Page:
He started running when he was sent to become a live-in apprentice at the Bata shoe factory in Zlin. Introduced to interval training by coach Dr Ali Haluza, such was his zest for hard work he worked up towards training three times a day, often completing 100 x 400m reps.
After joining the Czech Army, he would keep fit by running 10-12km in deep snow in the forests near the Milovice Academy wearing heavy boots and three pairs of jogging bottoms.
As Butcher recounts in his book, Zatopek talked about his prodigious training load in a 1967 BBC Radio interview with Harold Abrahams, the 1924 Olympic 100m champion. “My maximum was 50km in a day, 350km in a week, about 200 miles,” he told the former British sprinter.
His determination mirrored in a distinctively tortured running gait that earned him the sobriquet the “Human Lokomotiv”, Zatopek’s capacity for speed endurance took him past 18 world records between 1951 and 1955, at distances ranging from 5000m to 35,000m.
Emil Zatopek leads in front of Alain Mimoun during the Olympic 5000m in Helsinki 1952 (© AFP / Getty Images)
“Pace too slow”
So when it came to the marathon in Helsinki in 1952, seventy years ago today, Zatopek was equipped for the challenge of facing the man he considered to be the favourite. More than equipped, it transpired.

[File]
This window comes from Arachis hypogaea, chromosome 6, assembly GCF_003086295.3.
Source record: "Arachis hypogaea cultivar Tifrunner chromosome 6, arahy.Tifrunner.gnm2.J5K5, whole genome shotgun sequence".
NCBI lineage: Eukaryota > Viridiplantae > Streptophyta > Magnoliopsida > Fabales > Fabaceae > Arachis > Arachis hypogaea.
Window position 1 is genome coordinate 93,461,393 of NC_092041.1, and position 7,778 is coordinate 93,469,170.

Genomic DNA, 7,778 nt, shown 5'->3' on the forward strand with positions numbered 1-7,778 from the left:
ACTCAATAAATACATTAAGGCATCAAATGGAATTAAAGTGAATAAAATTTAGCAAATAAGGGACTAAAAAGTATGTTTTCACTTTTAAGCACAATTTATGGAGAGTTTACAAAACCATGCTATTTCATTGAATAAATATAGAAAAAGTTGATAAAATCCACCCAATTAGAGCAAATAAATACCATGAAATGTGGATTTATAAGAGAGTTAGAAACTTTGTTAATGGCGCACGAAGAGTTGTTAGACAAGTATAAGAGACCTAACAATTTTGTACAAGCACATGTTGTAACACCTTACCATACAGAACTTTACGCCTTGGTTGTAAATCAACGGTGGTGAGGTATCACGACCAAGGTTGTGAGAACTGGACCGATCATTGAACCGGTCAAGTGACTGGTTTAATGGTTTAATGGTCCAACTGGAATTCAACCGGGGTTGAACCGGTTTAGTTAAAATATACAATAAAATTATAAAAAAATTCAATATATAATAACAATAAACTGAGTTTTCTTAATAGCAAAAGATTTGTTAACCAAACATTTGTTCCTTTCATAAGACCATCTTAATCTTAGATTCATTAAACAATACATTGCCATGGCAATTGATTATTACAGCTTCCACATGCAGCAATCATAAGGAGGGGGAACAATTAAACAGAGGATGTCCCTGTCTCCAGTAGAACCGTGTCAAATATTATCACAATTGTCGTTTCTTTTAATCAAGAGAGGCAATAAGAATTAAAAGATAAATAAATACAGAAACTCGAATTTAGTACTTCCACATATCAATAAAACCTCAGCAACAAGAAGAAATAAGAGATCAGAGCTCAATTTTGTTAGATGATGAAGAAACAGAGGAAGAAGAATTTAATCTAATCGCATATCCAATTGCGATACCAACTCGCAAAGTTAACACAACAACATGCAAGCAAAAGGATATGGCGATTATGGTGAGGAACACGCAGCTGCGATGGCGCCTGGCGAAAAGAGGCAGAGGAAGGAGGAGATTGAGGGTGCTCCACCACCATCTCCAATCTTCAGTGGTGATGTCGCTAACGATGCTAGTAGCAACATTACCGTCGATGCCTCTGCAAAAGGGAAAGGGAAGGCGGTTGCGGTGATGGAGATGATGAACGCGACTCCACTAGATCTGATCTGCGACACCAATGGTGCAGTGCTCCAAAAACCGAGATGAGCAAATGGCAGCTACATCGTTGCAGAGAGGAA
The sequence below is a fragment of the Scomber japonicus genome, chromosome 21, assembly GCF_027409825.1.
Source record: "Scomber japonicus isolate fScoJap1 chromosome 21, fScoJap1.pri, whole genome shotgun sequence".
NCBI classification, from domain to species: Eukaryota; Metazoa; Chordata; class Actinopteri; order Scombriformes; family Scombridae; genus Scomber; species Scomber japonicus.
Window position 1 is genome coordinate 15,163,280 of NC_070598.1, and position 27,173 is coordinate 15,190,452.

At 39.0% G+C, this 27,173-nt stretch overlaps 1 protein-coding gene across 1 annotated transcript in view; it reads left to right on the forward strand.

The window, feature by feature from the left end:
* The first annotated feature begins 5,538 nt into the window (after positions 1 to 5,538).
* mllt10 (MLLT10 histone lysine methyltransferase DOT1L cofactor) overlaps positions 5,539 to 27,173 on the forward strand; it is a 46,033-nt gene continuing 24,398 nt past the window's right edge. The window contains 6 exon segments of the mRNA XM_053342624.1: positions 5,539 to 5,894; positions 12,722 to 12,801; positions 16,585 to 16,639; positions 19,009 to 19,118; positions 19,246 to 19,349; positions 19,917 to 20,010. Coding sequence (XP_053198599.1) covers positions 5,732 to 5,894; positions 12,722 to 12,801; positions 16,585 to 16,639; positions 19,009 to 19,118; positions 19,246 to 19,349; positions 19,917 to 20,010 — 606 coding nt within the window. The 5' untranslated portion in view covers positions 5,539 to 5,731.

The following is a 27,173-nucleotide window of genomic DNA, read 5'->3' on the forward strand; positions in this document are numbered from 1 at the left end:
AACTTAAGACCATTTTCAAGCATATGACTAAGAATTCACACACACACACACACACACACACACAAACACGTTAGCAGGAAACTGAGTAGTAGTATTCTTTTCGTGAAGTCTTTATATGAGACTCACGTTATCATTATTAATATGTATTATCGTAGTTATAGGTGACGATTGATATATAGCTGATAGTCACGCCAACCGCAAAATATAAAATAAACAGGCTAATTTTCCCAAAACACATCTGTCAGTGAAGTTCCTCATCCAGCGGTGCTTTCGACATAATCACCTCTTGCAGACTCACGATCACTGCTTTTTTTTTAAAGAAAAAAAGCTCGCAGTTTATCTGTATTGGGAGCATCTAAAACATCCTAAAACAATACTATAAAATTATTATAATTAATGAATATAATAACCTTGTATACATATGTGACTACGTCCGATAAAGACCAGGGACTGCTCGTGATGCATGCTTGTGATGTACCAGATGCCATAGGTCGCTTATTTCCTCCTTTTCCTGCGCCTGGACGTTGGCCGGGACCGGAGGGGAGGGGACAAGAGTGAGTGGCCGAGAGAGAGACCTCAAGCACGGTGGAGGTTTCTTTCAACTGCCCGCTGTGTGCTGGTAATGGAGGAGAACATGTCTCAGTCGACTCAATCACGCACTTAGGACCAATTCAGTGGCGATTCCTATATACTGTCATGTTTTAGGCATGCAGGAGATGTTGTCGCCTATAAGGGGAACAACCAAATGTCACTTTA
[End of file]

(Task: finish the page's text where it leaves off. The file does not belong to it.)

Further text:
Six weeks earlier, Jim Peters had taken a stunning six minutes off Kitei Son’s world record with a time of 2:20.42.2 in the Polytechnic Marathon, from Windsor to Chiswick in the western suburbs of London.
After enduring the humiliation of being lapped by Zatopek in the Olympic 10,000m final in London’s Wembley Stadium in 1948, Peters had turned to the challenge of the marathon, training twice a day and logging 130 miles a week while running an optician’s practice near the English capital.
He proceeded to take the world record down to 2:17:39 in 1954, the year he infamously staggered to a severely dehydrated halt within sight of the line in the Empire Games marathon in Vancouver, but in Helsinki in 1952 the barrier-breaking Briton was no match for the not so much burgeoning as steamrollering phenomenon of Zatopek.
Taking note of Peters’ starting number in the newspaper the day before, Zatopek sought him out on the start line and introduced himself. Peters’ intention was to lead from the gun and burn off the opposition but, wilting in the heat – as he was to in Vancouver – he was caught by Zatopek and the Swede Gustaf Jansson after 15km.
“For about two to three miles we ran alongside each other, none of us saying a word,” Peters recalled in his autobiography In The Long Run. “Then, just before we were due to turn for home, Zatopek suddenly spoke to me.
“‘The pace?’ he said. ‘Is it good enough?’ At that moment I was just about all in, but I didn’t want to show it, so I said, ‘Pace too slow.’